UK Government issues new code of practice for testing automated vehicles

Doug Jenkins, Specialist Business Resilience Manager - Motor in Guest blog

28 February 2019

February 2019 has brought with it more than longer evenings and unseasonably mild weather, it has brought some interesting news for the world of vehicle autonomy. Earlier this month, the UK Government committed their support to advancing the safe trials of Autonomous Vehicles by issuing a new autonomous testing code of practice. The appetite from industry to expand the trialling of advanced automated vehicle technologies on public highways has been rapidly increasing; it is promising that the UK Government has recognised this. The new strengthened guidelines are another step towards ensuring that the UK continues to lead the world in vehicle autonomy and driverless cars. Many have welcomed these guidelines, but what actually is the code of practice and how far does it go?

The code of practice, first published in 2015, provides guidance on the trialling of AVs on public roads in the UK, whilst making clear recommendations for maintaining safety and mitigating risks. As you can imagine it is a lengthy and technical document, but the important legal requirements in it could ultimately result in self-driving cars being safely tested on public roads by the end of the year.

What are the key updates you need to know and why are they important?

First, any trialling organisation will need to ensure they have a safety driver or operator, in or out of the vehicle, who is ready to resume control of the vehicle if necessary. This represents an important change; for advanced trials, no longer will a safety operator need to be physically in an AV being tested on UK roads. However, a test must have a remote safety operator monitoring both the road traffic environment and vehicle systems so they can resume proper control, even if the system does not issue a takeover request. Without the updated code of practice, the regulations surrounding testing AVs would have left more sophisticated testing outside of UK law, stalling the technology’s growth.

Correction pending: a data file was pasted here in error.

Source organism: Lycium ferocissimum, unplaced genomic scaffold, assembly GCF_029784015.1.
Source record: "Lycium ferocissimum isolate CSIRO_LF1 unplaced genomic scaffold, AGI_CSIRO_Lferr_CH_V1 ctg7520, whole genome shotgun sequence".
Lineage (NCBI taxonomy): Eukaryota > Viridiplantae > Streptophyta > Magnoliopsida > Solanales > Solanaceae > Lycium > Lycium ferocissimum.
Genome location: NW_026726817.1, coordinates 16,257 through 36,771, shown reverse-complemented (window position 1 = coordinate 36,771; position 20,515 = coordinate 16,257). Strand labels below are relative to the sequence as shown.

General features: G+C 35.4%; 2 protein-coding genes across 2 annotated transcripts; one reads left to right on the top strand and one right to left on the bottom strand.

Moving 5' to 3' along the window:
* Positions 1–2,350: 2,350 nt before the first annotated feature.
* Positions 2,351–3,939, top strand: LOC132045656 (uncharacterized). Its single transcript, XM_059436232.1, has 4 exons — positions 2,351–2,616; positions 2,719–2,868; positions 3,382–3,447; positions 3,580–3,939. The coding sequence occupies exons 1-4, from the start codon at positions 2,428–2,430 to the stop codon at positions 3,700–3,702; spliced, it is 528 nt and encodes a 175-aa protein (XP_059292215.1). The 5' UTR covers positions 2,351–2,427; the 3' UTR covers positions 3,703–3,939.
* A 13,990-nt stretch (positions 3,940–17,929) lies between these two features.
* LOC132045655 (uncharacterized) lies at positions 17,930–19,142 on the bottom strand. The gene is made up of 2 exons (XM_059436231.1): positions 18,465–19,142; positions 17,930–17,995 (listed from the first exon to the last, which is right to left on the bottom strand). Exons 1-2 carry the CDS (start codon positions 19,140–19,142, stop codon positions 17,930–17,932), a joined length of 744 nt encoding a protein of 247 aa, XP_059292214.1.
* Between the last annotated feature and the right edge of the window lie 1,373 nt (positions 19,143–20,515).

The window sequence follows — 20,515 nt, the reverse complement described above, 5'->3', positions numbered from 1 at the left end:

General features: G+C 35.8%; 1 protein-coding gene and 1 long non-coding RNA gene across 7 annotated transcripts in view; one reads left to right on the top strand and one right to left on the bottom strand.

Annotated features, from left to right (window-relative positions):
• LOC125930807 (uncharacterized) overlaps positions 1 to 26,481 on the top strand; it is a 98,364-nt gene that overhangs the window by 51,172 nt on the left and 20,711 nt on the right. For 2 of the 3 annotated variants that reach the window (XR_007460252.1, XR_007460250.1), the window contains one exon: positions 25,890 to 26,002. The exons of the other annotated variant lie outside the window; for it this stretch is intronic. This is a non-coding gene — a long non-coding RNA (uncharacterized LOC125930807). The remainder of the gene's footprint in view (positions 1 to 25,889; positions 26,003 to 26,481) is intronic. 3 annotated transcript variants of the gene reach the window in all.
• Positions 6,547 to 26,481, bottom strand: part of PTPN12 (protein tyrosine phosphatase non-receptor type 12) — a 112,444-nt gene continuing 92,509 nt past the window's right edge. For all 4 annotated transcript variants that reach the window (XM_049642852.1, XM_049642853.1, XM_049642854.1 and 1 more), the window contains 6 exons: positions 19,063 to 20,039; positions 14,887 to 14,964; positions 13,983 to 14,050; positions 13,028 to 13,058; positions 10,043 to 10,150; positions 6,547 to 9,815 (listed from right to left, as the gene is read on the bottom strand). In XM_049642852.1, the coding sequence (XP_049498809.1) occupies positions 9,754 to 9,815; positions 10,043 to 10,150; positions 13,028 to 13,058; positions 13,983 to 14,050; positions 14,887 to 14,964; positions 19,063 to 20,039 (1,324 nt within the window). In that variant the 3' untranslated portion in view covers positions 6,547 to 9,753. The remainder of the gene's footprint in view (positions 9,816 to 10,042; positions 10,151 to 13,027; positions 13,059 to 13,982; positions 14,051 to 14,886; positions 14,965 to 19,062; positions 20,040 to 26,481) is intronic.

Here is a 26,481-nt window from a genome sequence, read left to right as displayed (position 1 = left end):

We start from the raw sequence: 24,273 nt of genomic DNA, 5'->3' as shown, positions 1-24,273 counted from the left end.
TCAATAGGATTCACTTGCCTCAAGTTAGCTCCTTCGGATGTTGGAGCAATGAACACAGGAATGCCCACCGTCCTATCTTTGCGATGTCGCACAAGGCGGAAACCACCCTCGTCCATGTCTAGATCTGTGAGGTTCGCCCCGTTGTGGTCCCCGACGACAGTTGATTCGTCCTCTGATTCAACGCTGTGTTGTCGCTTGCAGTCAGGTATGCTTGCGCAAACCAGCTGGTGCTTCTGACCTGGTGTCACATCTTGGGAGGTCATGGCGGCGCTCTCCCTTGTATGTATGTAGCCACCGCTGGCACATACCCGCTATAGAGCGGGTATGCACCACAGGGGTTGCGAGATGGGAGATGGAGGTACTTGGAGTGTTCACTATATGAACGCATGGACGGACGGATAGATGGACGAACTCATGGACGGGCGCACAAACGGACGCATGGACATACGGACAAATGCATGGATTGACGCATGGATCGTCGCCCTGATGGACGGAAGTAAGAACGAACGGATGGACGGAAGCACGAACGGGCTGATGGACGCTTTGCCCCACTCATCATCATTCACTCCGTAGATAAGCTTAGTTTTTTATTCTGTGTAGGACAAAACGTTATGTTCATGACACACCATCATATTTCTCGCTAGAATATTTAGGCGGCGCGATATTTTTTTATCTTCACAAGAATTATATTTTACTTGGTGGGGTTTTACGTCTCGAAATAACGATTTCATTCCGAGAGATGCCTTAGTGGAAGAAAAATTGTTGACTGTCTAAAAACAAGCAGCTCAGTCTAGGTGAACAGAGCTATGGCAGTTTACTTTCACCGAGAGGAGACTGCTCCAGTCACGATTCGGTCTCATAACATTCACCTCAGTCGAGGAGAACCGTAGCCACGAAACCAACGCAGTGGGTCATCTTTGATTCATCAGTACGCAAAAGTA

Second, those carrying out trials will be required to obtain appropriate insurance, publish safety information, performance reports and produce a safety case which includes extensive risks assessments before trials can take place. The focus placed on the provision of transparent safety case information is vital to ensure the responsibilities of trialling organisations is clear and to accelerate open data sharing across the various AV stakeholders. Trialling organisations have also been recommended to develop plans for police investigators and other relevant organisations to readily and immediately access data relating to an incident. This feeds into the wider importance of data in AVs; we have been saying for a long time that the provision, ownership and access to data is an essential feature of the testing and deployment of AVs and their acceptance by consumers. The next stage for Government and industry should be to collaborate to structure a ‘data map’ for the growing CAV ecosystem. That way we can identify who needs to access data, what type of data and when.

Our partnership with five Government backed AV projects has shown us that a crucial benefit of AVs is the potential to drastically reduce motor vehicle accidents. Therefore, it is essential that driverless cars have the highest safety standards possible. Regulation must always keep up with this fast-moving industry, so the renewed intent shown by the Government is a welcomed start to 2019.

So, what’s next for the code of practice? Well, considering the important nature of the new guidelines, the Government have opened a consultation inviting stakeholders to provide their feedback. Over the next few months, I look forward to digging deeper into the technical detail outlined in the code before the consultation deadline in May.